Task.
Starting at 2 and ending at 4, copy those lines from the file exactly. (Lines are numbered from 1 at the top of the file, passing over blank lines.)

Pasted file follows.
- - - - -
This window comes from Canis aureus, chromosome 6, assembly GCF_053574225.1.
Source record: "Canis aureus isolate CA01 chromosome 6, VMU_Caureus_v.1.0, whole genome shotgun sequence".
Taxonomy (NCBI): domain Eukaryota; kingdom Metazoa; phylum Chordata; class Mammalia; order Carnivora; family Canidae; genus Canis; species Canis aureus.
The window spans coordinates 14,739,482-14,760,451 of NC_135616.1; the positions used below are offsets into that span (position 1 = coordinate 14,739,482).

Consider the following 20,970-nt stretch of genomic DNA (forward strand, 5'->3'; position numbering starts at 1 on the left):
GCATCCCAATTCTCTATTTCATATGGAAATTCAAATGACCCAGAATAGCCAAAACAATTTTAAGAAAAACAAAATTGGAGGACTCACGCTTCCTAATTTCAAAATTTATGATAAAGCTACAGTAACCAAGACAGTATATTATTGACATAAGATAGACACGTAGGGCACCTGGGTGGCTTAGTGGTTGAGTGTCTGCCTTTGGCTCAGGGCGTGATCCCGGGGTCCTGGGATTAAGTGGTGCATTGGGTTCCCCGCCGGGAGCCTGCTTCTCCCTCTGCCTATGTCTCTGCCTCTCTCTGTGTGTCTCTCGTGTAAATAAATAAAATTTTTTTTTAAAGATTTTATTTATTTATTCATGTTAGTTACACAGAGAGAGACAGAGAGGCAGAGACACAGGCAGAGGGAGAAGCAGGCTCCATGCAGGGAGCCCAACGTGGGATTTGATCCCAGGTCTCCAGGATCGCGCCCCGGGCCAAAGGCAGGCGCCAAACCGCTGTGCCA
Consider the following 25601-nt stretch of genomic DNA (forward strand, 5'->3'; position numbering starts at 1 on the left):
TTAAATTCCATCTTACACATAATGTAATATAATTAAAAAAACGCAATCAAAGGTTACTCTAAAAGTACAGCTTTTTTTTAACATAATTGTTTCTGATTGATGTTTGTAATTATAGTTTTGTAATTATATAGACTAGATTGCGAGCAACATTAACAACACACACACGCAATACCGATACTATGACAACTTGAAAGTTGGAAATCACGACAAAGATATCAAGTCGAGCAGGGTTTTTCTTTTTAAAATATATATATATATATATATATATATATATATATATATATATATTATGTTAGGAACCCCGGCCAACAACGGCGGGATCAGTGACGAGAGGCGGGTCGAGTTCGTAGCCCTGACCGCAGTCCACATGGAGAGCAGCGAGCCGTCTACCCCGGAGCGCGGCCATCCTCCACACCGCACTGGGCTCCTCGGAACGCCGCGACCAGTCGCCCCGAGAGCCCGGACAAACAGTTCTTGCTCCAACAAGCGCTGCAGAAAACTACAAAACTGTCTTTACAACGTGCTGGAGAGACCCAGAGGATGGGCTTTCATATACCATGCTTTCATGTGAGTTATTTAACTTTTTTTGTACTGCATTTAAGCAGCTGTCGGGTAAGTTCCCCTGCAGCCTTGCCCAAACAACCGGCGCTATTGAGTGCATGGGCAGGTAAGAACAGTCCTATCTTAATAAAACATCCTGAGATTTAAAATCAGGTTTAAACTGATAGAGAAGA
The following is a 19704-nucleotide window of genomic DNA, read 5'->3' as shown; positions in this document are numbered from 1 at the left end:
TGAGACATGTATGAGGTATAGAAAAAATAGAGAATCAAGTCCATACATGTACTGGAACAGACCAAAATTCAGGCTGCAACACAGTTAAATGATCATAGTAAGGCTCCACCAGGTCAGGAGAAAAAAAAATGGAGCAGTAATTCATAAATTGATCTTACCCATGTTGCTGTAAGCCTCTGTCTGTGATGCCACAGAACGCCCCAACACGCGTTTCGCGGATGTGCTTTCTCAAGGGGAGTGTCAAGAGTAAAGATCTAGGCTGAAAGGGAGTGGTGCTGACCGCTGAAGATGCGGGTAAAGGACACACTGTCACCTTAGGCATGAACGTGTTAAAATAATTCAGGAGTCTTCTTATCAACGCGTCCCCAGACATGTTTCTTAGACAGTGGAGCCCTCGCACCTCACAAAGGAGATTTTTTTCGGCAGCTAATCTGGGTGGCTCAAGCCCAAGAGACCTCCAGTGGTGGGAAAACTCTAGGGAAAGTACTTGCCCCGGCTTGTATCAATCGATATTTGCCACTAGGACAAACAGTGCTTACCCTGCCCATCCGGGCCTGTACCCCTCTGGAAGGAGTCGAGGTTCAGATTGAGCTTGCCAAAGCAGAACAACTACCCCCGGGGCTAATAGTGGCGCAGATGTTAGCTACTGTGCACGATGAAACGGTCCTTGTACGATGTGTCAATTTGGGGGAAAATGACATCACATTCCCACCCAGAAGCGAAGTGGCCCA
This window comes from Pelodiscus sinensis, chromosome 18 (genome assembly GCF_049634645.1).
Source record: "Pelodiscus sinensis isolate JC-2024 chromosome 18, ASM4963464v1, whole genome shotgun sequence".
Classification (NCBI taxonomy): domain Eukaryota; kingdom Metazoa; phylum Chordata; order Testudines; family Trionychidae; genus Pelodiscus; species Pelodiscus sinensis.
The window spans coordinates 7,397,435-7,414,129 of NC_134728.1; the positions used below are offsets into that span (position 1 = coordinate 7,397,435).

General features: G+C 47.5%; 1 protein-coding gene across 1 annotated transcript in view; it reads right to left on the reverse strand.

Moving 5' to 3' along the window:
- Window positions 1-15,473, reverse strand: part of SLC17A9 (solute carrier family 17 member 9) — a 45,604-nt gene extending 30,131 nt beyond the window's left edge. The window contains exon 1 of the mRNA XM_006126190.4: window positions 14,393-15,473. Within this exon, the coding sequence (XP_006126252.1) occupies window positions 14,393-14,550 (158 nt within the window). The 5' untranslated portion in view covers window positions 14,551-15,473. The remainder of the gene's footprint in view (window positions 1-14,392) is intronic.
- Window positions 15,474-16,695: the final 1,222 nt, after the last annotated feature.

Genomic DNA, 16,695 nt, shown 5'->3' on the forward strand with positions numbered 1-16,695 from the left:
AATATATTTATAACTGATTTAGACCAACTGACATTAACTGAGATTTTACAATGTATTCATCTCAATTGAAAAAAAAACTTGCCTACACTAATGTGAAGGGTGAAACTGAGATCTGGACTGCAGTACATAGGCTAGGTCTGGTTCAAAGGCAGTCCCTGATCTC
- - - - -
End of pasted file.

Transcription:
Source record: "Canis aureus isolate CA01 chromosome 6, VMU_Caureus_v.1.0, whole genome shotgun sequence".
Taxonomy (NCBI): domain Eukaryota; kingdom Metazoa; phylum Chordata; class Mammalia; order Carnivora; family Canidae; genus Canis; species Canis aureus.
The window spans coordinates 14,739,482-14,760,451 of NC_135616.1; the positions used below are offsets into that span (position 1 = coordinate 14,739,482).